A few years ago, the Canik TP9 pistol was introduced in America. A product of the Turkish arms industry, the pistol was a credible, but not exact, clone of a Walther design. The pistol has proven reliable and accurate enough. The price point is attractive and the pistol is well established.
The TP9SF Elite-S is an improvement over the original in many ways, and is designed as the top of the line pistol among the Canik polymer frame pistols. (It also offers a CZ75-like 9mm handgun.) The new pistol is a single action only pistol and a compact design. The dimensions are attractive for concealed carry.
The TP9SF Elite-S is a 15-shot 9mm, so it isn’t as compact as a Glock 43. However, for those of us that wish to deploy a powerful, reliable handgun that handles well and offers a good reserve of ammunition, the TP9 is a wise choice. The pistol features a polymer frame and steel slide. A major upgrade is the gunmetal grey Cerakote finish the slide is treated to. This is an attractive finish done well.
The cocking serrations are generous The pistol also features modest forward cocking serrations. The machine work is precise. There are no visible tool marks under the slide. The pistol features Warren tactical sights. The U-shaped rear sight combines with a fiber insert front sight to make for an excellent sight picture.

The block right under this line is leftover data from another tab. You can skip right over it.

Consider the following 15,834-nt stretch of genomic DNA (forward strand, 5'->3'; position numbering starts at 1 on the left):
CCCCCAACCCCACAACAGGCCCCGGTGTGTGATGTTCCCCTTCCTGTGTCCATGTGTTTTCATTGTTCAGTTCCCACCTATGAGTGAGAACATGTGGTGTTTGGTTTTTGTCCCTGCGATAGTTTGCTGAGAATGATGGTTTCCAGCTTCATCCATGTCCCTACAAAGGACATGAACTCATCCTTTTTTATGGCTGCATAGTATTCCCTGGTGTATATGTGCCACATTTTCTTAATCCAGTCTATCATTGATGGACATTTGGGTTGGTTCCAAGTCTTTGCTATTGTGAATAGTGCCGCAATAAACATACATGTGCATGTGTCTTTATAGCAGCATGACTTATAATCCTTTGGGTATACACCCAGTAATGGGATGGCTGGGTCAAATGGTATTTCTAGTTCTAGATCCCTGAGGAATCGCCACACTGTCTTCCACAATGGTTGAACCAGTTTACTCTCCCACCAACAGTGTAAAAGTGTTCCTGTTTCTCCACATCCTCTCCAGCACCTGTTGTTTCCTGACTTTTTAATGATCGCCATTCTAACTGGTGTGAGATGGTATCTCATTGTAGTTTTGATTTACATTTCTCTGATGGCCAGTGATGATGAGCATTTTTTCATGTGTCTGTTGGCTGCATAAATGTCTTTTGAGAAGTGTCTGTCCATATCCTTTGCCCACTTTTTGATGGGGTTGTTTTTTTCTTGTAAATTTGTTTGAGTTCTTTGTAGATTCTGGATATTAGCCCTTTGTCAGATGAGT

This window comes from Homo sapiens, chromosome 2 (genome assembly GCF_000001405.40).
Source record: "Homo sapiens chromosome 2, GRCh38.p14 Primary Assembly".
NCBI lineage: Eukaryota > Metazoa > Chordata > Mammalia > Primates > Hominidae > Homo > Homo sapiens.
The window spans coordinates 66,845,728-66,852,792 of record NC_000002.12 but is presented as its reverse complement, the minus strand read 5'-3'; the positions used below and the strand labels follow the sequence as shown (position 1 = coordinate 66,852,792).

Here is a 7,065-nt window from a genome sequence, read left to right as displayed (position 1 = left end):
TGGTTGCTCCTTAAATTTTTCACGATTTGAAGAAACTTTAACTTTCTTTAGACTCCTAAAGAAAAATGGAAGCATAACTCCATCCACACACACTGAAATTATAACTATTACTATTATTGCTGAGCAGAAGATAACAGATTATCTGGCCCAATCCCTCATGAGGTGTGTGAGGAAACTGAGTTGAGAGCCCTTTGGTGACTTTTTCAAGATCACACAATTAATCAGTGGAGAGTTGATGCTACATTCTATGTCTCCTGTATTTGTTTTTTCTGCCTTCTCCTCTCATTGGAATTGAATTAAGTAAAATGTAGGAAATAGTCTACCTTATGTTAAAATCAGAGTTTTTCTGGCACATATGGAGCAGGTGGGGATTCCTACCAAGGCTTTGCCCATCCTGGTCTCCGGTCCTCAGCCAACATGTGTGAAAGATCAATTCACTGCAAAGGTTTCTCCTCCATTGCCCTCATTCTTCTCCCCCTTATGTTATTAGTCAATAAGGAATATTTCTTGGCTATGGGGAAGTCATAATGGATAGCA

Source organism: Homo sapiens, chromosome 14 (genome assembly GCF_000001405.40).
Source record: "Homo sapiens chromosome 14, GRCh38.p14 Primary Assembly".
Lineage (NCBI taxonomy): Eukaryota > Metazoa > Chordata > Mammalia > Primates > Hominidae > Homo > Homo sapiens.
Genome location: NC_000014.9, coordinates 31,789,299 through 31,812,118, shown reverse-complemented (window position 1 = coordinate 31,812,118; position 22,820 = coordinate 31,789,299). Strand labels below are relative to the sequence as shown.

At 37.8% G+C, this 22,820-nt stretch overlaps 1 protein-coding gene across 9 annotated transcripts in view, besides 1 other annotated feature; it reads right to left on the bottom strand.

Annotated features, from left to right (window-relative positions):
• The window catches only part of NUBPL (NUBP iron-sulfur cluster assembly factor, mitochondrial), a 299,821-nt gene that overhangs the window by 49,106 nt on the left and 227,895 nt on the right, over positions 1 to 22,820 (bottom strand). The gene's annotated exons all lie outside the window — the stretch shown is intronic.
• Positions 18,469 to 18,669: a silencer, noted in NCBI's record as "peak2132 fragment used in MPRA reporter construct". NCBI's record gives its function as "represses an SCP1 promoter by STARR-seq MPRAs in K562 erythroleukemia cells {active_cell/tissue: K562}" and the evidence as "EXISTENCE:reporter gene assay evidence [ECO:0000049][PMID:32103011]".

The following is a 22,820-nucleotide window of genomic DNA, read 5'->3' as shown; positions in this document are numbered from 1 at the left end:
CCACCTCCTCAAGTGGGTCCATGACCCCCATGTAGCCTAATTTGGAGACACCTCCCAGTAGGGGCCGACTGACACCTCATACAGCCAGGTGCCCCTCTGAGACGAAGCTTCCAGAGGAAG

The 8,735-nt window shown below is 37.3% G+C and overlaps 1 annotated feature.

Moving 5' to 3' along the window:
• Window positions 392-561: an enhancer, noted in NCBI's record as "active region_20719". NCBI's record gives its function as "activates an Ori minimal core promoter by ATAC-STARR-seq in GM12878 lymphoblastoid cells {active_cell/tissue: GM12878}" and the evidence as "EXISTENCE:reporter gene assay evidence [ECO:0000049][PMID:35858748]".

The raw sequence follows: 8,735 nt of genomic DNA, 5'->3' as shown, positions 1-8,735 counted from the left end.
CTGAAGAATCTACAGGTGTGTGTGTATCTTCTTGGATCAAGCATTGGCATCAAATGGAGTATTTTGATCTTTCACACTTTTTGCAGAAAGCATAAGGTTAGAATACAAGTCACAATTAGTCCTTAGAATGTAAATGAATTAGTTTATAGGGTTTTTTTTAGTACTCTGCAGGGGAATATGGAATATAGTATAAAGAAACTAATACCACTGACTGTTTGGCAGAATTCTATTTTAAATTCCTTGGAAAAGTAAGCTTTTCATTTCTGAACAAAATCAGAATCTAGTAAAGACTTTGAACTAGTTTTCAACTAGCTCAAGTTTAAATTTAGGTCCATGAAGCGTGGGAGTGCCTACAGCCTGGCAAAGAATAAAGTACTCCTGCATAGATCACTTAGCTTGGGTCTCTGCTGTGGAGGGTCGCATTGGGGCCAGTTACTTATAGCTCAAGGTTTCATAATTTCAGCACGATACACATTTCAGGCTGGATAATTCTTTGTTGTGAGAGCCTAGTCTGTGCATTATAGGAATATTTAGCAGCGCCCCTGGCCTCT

These sights are great for speed shooting but offer a good sight picture for precision as well. This is an upgrade that shooters have been performing on existing Canik handguns. The new Elite version is factory supplied with a custom grade set of sights.
The frame is a much better fit to my hand than the original TP9. The combination of pebbling and checkering offers good adhesion when firing but was never uncomfortable. The magazine base pad offers a portion of a rest and all but the largest hand sizes will find a comfortable purchase on these grips.
Finger reliefs on each side of the receiver make for a shorter trigger reach. The magazine release is positive and may be actuated without shifting the firing grip. The slide lock/slide release is ambidextrous. Take down is in Glock fashion by pressing two levers to the bottom of the frame.
The rear of the slide tips over the firing mechanism in disassembly and must be angled back into battery. In practice, the pistol is simple to field strip and maintain. The magazines are steel units with a capacity of 15 cartridges. The trigger is single action. There is a modest amount of take up, and the trigger action breaks at 3.75 pounds—lighter than the advertised 4.5 pounds. The Glock, for comparison, usually breaks at 5.5 pounds and my well used Smith and Wesson Shield .45 at 6.0 pounds. And, these are double action only handguns while the TP9 is a single action.
There is a lever in the center of the trigger that must be depressed to fire the Canik. The Elite pistol features a new safety. It is a paddle type that is pressed upward to guard the trigger against inadvertent discharge. No amount of attempting to sneak around this cage to press the trigger was successful. This is an effective safety.
As the safety is moved to the off position, there is a positive snik. I would recommend plenty of practice with this or any other safety. The pistol is a single-action design and this makes for a lighter, crisp trigger and excellent hit probability. You also need to be familiar with the trigger to use it well and to use it safely. I would studiously avoid moving the safety to off safe with the support hand as you go into a two-hand hold.